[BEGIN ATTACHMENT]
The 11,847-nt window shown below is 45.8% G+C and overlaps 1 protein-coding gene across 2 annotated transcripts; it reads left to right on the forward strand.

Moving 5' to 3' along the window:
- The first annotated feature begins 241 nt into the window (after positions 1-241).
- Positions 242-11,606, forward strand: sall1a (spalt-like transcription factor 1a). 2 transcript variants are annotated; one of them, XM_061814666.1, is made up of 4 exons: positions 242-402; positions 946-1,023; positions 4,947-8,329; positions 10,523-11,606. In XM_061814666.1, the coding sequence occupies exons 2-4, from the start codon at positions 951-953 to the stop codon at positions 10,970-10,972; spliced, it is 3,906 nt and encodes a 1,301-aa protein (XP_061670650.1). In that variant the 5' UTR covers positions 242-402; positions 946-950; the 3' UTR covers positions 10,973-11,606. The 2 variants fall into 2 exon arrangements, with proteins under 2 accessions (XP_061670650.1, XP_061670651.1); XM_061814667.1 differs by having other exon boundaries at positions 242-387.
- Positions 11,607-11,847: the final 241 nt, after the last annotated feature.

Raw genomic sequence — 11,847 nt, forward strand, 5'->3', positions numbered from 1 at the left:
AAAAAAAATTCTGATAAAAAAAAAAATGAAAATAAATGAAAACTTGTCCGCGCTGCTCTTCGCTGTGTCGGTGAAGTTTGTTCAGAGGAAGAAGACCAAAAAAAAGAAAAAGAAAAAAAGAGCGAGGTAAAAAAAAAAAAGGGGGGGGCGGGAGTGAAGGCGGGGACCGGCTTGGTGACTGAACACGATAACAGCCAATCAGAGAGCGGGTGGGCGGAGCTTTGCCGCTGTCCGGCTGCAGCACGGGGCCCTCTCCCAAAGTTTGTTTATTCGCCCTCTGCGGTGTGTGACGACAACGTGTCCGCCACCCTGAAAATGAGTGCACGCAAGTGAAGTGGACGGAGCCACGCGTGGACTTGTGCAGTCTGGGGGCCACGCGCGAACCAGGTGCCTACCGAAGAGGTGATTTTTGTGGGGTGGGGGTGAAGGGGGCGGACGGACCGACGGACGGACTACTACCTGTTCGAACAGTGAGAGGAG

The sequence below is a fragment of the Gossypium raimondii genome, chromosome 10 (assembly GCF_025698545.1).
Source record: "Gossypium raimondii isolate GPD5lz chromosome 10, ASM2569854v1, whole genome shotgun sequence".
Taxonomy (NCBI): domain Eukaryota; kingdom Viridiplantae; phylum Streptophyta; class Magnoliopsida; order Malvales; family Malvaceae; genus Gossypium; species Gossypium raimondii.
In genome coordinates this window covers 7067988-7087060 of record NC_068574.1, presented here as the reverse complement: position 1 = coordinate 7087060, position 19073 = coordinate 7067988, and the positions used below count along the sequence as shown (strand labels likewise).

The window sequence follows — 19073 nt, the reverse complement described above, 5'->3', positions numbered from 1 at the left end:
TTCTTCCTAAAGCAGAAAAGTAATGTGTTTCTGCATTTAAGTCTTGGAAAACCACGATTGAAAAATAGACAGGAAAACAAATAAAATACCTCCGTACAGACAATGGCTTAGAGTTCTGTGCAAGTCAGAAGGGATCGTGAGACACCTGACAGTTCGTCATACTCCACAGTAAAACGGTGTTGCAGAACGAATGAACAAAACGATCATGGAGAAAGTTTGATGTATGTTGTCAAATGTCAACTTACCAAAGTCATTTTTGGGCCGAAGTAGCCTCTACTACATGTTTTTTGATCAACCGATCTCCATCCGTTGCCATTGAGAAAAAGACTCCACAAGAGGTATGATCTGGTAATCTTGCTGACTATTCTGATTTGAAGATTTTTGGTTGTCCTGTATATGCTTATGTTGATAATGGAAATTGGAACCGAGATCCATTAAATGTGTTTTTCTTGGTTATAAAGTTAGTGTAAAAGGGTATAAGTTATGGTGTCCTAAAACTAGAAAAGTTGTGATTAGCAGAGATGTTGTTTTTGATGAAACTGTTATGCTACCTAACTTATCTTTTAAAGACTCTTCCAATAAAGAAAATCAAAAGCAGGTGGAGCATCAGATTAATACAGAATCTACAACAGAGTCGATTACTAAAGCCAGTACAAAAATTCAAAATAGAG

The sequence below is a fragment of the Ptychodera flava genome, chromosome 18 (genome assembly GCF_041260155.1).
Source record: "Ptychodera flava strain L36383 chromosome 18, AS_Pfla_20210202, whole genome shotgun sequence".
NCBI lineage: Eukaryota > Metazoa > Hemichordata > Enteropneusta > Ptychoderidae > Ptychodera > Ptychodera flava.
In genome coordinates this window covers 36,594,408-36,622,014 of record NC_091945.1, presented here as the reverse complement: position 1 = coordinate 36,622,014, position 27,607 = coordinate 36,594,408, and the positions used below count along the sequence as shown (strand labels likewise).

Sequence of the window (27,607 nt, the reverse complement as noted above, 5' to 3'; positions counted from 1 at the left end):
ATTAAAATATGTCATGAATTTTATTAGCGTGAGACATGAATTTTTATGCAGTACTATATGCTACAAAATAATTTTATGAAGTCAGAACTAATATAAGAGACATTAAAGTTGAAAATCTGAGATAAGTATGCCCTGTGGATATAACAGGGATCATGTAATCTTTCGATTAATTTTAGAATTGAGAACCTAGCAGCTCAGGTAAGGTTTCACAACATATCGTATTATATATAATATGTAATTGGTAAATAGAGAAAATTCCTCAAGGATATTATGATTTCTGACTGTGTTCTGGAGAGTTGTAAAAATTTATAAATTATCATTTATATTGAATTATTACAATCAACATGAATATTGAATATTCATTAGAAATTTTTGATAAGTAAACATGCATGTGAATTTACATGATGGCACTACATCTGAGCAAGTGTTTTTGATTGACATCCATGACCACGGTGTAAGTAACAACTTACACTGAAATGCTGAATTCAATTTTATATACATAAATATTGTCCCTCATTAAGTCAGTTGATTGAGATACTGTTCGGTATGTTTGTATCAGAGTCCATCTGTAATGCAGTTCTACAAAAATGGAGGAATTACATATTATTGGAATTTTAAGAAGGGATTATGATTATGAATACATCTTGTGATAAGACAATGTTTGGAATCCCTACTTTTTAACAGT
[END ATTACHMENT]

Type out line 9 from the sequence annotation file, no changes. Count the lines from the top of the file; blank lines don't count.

Source record: "Gossypium raimondii isolate GPD5lz chromosome 10, ASM2569854v1, whole genome shotgun sequence".